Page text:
If we go back to the previous example: an outsider who's never heard of marketing campaigns would have no idea about what it takes and therefore have no confidence in managing it. An amateur, however, who knows what a marketing campaign is but never managed one himself would believe it is easy and have a high level of confidence in his ability to deliver.
A more experience marketer may lose his confidence because of this knowledge he has of the complexity behind it. But as the knowledge increases with the experience, this confidence builds up again.
The impostor syndrome is an immediate consequence of this effect: people who know less than you have a vision of your work that is simplified. You, on the other hand, tend to lack confidence because you know how complex things can be. The mix of these two elements give you the impression that you are a fraud and someone may notice that you are fooling people, anytime.
The good thing is that this effect shouldn't last. As you grow and learn more, you get out of the Valley of Despair and your level of confidence should grow back and erase that feeling of being an impostor.
The Sphere of Pascal
Another concept I love to take as an example is the Sphere of Pascal.
Blaise Pascal was a French mathematician of the 17th century. In "Pascal et la Sphère Admirable", Pascal takes the example of a sphere to explain what the human knowledge really is.
Vulgarized, this concept can be explained as follow: take a sphere to represent your knowledge. By extension, everything outside this sphere is the unknown. As a result, the surface of that sphere that is in contact with both entities represents what you know you don't know (your awareness of the unknown).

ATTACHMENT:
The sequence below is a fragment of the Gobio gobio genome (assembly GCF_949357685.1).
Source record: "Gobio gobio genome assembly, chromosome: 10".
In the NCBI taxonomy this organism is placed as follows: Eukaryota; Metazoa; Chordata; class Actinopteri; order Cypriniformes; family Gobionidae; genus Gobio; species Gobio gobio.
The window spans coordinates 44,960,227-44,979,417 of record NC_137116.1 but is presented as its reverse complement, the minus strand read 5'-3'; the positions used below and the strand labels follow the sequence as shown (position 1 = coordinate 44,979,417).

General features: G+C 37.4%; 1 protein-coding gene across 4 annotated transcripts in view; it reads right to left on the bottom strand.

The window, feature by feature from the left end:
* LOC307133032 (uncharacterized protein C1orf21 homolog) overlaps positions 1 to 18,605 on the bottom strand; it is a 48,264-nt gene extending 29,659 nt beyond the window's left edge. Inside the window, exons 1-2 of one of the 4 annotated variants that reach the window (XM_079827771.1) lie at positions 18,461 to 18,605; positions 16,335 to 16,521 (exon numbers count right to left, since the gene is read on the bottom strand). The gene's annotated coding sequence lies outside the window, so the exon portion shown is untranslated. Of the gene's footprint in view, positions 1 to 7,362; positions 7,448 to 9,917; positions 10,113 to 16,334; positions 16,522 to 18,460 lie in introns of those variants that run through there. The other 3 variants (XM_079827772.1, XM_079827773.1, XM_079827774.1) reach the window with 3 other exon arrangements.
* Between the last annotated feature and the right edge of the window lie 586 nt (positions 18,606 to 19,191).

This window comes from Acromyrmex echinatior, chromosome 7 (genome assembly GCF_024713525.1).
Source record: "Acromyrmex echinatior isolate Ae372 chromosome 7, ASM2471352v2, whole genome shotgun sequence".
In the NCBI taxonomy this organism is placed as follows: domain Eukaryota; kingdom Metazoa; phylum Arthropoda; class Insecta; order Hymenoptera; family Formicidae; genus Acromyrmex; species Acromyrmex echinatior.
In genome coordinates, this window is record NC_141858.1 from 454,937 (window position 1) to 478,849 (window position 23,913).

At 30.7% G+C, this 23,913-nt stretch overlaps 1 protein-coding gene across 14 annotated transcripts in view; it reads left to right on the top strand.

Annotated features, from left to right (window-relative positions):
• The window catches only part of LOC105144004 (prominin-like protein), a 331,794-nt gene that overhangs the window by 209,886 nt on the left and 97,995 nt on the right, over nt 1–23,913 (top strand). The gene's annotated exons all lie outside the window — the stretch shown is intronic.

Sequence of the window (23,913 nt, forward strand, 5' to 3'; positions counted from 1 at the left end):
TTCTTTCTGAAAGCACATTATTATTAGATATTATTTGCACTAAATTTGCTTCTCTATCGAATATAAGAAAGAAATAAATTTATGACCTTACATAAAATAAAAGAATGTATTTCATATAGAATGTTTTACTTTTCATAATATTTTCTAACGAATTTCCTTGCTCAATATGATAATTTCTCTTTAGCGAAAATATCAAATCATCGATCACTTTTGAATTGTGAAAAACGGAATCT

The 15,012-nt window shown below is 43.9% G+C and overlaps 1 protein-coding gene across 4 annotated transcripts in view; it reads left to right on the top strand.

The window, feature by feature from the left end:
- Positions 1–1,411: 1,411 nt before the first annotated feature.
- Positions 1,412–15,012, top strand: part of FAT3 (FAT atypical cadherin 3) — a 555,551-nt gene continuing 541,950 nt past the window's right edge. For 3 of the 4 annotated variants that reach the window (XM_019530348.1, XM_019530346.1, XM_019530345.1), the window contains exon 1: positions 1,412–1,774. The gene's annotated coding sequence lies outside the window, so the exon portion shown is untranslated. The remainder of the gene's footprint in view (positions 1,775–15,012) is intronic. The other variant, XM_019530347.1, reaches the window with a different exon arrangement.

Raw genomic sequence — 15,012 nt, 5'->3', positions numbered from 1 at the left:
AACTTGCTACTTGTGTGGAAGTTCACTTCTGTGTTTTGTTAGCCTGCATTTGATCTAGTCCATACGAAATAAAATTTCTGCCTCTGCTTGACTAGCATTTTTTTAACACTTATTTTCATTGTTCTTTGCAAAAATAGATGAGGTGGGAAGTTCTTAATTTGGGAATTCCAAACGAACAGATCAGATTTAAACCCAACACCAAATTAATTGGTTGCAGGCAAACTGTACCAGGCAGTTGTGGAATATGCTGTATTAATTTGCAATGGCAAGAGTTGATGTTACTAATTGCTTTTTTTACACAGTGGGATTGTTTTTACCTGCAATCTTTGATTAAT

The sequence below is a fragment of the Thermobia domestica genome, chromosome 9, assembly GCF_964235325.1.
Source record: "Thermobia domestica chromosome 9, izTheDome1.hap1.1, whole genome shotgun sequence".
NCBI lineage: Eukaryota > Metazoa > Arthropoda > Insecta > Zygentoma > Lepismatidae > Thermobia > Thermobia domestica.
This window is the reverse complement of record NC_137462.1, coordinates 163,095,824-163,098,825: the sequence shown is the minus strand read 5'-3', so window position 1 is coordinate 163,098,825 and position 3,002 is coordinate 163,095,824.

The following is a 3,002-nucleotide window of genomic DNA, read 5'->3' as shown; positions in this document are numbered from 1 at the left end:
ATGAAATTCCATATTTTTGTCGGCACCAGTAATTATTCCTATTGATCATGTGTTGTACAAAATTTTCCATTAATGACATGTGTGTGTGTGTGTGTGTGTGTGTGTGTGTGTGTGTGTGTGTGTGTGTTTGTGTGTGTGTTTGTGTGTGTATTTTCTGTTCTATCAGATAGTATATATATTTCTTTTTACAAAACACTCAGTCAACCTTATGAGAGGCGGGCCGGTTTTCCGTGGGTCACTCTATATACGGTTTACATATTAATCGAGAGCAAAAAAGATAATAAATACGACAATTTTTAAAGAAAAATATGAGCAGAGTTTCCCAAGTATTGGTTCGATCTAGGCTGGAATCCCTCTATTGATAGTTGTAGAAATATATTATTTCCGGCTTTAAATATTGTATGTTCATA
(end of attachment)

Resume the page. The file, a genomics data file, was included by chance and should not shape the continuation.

As you grow and accumulate new knowledge, your sphere grows, so does the surface of your sphere. The more you know, the more you are aware of the things you don't know. Basically, the more you know, the more you know you don't know. And that can be a scary process, because it never ends: the more things you learn, the more you realize how little you actually know.
This concept also perfectly explains why the impostor syndrome exists: the more knowledgeable you get, the more humble you become in front of the infinity of your ignorance. It is just a matter of accepting that being good at your job doesn't mean knowing it all, but mastering what is required of you.
Managing your impostor syndrome
We've established that you may have an impostor syndrome, like 70% of the population.
We've established that this syndrome is usually the result of a deeper understanding of a specific topic that may not be perceived by others.
We've established that the more you learn, the more you are aware of your lack of knowledge.
With that in mind, you can now change your own perspective, trust yourself more, be more confident in your own ability and realize that the situation you are in today is not just luck. Specific events and achievements brought you where you are, and a lot of it comes from your own work. Let go of your impostor syndrome, remain humble, and remember that 7 people out of 10 may feel the same way as you do.
"Fake it till you make it!"
Once you're done with your Impostor Syndrome, you may want to either "Reconsider your current career path" or "Learn how to get started with your personal branding".
Last update: 2020-04-01 Tags: career job dunning kruger impostor pascal salary personal branding